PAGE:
Learning wasn’t just about ideas or new concepts in participants’ minds — it was about how they learned to participate and communicate together so that the space of planning, organizing and actions could become more equitable.
They began to engage in ways that reflected their emerging understanding that objectivity is a Euro-Western construct. They embraced the reality they were discovering: that knowledge could emerge through relationships and experiences. Such ideas are shared by feminist and Indigenous philosophies.
Learning scaled up
We charted how divestment activists moved from thinking of environmentalism narrowly, to thinking about it in its historic relationship to colonialism, racialization and capitalism. This thinking shifted what they believed was required of them as activists and who they felt accountable to.
Through research data analysis and informal conversation, group members identified the patterned practices of exclusion, which our research group analyzed. In our group, Black and Indigenous group members and members of colour initially had fewer opportunities for leadership and had their ideas affirmed by anyone in the group far less frequently. As members noticed and named this, they became politicized and worked to shift the dynamics.
Through the process of naming racialized and gendered patterns in the group, the politics of the group shifted. Black and Indigenous group members and members of colour shared their experiences of racialization in an informal people-of-colour caucus, and later in the equity committee they established.
A similar process emerged around gender in the group. As women and non-binary people shared their experiences of being left out of discussions and decision-making, they identified the pattern, and worked together to change the group’s processes.
From these alternative spaces, group members became politicized and amplified each other’s voices. They changed their collective practices and ways of knowing so that their analysis came to shape the group’s overall lens more and more. And these changes shifted how members identified — they came to see themselves as “radicals.”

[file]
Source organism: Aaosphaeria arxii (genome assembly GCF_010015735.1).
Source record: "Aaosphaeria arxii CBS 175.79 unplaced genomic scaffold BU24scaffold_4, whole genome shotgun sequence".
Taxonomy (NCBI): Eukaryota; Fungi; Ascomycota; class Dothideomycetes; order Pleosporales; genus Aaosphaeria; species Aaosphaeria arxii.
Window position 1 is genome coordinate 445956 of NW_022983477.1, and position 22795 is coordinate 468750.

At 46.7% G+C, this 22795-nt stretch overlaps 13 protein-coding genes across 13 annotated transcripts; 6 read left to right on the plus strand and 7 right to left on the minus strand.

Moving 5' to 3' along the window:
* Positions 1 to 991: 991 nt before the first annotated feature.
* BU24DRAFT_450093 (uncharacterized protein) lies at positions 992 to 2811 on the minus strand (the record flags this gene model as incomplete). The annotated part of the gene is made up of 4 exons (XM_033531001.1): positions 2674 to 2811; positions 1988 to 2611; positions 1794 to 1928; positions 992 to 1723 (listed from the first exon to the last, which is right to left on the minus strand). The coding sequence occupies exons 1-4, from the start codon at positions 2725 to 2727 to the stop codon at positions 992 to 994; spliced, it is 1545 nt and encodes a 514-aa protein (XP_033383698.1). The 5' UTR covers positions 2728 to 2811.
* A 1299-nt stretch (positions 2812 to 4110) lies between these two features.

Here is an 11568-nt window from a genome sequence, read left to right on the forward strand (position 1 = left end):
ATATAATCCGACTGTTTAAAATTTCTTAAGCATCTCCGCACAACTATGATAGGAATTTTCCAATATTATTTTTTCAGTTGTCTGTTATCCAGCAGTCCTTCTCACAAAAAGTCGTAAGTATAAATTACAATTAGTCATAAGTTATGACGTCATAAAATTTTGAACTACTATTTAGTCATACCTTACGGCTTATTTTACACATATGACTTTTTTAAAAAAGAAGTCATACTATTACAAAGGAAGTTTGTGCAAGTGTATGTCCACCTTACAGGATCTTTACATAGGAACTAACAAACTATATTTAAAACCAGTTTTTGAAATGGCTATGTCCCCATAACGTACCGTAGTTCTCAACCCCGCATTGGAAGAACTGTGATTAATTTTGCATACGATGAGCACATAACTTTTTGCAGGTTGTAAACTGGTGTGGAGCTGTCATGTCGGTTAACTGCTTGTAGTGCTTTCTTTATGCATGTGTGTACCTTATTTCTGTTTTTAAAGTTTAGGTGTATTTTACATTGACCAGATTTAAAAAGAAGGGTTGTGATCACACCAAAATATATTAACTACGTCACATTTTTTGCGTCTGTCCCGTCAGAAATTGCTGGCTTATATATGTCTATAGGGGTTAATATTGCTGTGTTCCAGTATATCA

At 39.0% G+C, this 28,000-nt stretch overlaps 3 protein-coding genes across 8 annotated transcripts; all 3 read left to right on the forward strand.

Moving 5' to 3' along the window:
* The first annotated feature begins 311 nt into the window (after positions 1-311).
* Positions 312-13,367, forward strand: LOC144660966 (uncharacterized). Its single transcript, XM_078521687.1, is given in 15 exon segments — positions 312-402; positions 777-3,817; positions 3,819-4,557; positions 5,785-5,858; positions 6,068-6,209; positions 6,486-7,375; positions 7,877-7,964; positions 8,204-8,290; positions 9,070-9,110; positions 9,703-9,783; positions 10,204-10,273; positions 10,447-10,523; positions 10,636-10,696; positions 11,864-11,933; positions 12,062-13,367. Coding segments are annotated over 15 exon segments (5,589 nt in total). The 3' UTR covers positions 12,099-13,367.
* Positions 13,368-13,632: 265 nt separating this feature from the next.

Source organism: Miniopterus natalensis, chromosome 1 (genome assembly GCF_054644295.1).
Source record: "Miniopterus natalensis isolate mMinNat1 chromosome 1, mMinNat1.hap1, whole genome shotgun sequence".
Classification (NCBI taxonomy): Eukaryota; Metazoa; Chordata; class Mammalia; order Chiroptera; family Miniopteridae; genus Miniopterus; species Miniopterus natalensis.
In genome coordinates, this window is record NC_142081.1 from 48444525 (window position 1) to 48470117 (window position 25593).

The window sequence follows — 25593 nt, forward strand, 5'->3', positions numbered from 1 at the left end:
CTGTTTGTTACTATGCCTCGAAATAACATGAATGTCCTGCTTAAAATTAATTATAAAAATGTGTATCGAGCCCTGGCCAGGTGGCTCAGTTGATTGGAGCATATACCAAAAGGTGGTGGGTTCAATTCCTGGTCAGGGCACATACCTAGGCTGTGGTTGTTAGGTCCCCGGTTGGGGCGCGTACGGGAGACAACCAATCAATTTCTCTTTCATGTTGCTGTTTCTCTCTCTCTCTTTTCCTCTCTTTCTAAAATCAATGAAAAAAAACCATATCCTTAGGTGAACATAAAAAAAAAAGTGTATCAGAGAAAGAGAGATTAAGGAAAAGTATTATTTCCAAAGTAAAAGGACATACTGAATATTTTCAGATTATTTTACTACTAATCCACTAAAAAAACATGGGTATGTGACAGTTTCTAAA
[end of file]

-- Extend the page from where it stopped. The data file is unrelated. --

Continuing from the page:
The learning that happened around race and gender in the group scaled up, so that they understood anti-colonial, racial and gender justice as important at all levels of the campaign.
This changed some of the demands of the group, as they moved to include Indigenous solidarity language around Free, Prior and Informed Consent
in their analysis.
They also examined the limitations and problems with land acknowledgements, and they and advocated for other anti-colonial campaigns on campus and across Canada, like work in Aamjiwnaang First Nation and Unist’ot’en.
Our research suggests that many of today’s young activists are less willing to accept normalized, racialized, colonial and patriarchal dynamics in their groups. This includes the consequences of decades of predominantly white men’s leadership in environmental NGOs or their universities and in state policies.
Our research team is continuing to analyze data that will help us understand how environmentalists learn about solidarity and justice, grounded in an awareness of the contradictions and limitations of solidarity.
We want to learn in order to support people willing and able to fight for justice-centred policies that will stop the worst of the climate crisis for all communities.
Sinéad Dunphy co-wrote this article as part of the RadLab, an ongoing activist research collaborative based at the University of Manitoba.
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Joe Curnow received funding from the Vanier CGS for this research.